SIMMONS: Oversight of spending by council in short supply

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How do you cover up criminal intent? When all else fails, raise the cost of living.

Sadly, that’s precisely where good government stands in the District of Columbia as lax oversight, pound-foolish policies and, seemingly, no gumption to rein in spending continue.

On Monday, we were given the full breadth of idiotic pronouncements at city hall.

Exhibit No. 1: The mayor and the D.C. Council forced most D.C. workers to take four furlough days last year as a cost-cutting measure, but Mayor Vincent C. Gray and chief lawmaker Kwame R. Brown now want to return the money.

And council member Michael A. Brown is set to pipe in with a compromise that would propose two days of furlough repayments instead of four.

Exhibit No. 2: The mayor wants to extend the hours of bars and restaurants, which would allow the city to pull in a huge entertainment-revenue haul. But Mr. Sumptuary Taxman, council member Jim Graham, has instead proposed the city up the ante by raising the booze tax by 6 cents per drink.

Criminal intent.

Mr. Graham served on the board of the Washington Metropolitan Area Transit Authority, or Metro as it is commonly called, for 12 years until last year, including two stints as chairman. And while contracting irregularities are under investigation, what’s also truly troublesome is that the public is growing weary over the rail, bus, escalator and elevator mishaps that began during the Graham years and continue today.

They simply failed to cast a keen oversight eye on upkeep.

Ditto social services - welfare and housing reform, and libraries and recreation.

Mr. Graham and Mr. Brown with council member Tommy Wells as backstop let their crocodile tears pour down every budget season, and this year is no different as the three lawmakers gin up their own versions of the new math for the mayor’s midyear spending plan and his fiscal 2013 proposal.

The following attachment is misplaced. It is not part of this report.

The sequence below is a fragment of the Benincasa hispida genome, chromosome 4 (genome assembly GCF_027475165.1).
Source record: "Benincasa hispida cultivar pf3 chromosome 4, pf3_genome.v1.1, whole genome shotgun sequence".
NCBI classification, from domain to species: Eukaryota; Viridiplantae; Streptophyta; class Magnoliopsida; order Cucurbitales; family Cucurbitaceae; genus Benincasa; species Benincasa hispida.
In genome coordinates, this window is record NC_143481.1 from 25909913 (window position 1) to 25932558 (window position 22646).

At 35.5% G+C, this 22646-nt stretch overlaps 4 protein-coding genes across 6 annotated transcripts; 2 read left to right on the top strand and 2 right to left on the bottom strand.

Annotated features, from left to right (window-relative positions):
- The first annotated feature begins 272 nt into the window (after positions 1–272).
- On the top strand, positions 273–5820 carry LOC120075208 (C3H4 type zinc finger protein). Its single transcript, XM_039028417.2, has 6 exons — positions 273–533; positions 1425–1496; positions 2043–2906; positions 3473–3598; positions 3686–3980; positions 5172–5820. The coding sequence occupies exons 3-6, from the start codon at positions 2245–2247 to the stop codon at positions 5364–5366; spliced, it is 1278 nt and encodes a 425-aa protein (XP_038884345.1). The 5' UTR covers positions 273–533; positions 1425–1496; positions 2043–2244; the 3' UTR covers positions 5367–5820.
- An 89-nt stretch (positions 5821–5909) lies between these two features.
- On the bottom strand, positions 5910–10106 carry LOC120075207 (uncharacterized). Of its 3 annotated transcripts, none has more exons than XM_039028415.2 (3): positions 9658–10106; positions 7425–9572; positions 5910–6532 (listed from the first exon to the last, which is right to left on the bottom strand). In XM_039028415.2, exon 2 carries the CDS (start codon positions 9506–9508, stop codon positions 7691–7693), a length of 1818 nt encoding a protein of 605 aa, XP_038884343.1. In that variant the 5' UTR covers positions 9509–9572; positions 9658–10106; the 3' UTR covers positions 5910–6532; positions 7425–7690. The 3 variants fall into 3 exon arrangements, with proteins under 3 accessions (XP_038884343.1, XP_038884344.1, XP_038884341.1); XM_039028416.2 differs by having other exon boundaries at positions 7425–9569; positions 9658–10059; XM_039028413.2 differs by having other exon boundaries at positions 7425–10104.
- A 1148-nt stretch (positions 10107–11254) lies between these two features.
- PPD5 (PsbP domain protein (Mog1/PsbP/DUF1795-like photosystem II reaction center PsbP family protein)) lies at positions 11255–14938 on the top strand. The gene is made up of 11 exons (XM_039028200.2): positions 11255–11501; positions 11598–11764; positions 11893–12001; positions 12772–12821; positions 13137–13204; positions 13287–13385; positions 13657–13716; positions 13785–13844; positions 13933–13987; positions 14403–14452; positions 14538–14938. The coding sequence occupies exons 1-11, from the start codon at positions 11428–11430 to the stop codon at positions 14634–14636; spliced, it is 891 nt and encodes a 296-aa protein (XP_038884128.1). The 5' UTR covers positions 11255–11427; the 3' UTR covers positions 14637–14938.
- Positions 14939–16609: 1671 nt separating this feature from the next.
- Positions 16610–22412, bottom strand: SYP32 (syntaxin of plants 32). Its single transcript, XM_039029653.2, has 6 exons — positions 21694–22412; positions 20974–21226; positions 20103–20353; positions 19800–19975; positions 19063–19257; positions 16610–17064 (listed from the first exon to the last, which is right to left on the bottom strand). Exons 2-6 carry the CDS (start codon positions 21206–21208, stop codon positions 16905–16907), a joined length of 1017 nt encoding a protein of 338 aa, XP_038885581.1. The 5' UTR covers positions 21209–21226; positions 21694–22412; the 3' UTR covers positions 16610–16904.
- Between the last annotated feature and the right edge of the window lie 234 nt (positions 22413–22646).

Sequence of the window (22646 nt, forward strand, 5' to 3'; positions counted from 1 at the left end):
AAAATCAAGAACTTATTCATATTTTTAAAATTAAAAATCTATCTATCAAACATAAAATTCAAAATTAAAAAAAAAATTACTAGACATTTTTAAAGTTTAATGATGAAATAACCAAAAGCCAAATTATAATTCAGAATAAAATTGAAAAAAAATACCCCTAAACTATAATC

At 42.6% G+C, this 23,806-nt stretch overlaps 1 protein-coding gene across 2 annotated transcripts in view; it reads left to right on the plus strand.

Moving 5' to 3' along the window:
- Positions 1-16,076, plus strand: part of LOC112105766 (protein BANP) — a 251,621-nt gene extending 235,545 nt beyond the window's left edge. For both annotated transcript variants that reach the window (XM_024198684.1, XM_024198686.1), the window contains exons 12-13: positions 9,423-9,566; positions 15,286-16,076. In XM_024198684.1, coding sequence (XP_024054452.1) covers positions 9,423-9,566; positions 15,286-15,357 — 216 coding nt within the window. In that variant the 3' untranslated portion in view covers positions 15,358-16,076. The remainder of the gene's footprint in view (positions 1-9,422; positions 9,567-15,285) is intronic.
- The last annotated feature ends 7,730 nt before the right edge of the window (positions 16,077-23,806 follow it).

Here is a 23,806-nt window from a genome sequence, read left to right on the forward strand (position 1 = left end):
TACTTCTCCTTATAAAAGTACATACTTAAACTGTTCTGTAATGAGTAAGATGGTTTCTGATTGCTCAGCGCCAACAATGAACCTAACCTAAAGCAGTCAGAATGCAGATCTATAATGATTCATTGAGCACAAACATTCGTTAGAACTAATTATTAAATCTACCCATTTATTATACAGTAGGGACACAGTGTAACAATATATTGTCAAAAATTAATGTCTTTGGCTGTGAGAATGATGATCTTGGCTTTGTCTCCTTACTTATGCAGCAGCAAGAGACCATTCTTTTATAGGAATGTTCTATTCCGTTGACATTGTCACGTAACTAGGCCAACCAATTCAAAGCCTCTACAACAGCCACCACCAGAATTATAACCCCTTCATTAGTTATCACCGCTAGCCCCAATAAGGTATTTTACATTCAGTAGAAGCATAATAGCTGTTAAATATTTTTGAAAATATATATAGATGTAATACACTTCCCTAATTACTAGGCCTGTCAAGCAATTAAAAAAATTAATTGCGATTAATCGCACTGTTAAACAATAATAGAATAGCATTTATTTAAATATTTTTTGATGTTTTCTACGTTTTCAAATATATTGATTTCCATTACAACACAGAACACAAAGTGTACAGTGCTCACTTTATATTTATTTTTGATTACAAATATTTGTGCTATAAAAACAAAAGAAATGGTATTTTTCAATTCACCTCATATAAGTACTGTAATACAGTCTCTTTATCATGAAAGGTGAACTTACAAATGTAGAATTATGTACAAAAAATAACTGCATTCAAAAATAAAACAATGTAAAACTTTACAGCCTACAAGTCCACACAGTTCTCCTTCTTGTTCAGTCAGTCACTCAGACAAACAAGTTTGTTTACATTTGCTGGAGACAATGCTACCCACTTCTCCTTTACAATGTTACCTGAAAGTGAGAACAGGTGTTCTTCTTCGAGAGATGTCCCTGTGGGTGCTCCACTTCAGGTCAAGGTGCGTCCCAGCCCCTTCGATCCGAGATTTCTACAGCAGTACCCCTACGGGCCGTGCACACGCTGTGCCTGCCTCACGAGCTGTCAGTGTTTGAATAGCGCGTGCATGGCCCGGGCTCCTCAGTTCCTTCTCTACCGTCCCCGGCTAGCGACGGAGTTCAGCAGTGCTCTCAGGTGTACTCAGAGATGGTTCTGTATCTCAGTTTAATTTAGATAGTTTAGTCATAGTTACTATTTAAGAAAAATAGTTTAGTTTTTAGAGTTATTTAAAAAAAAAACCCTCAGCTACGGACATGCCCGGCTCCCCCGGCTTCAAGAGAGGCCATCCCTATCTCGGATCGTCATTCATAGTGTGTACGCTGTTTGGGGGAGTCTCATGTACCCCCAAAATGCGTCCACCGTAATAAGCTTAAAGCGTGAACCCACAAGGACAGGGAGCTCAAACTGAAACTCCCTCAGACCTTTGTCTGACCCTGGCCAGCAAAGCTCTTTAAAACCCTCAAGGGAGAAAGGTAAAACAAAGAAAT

In their minds, no budget is worth reviewing if it doesn’t include more money for welfare, housing, parks, recreation and libraries.

Aiding the least, the last and the lost is always the right thing to do, but failing to hold themselves and the city government accountable for abetting the enemy is criminal.

Honestly, former council member Harry Thomas Jr. couldn’t have misused public funds if the council had been doing its job.

He has claimed ownership of his wrongdoing.

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About the Author
Deborah Simmons

Deborah Simmons

Award-winning opinion writer Deborah Simmons is a senior correspondent who reports on City Hall and writes about education, culture, sports and family-related topics. Mrs. Simmons has worked at several newspapers, and since joining The Washington Times in 1985, has served as editorial-page editor and features editor and on the metro desk. She has taught copy editing at the University of ...

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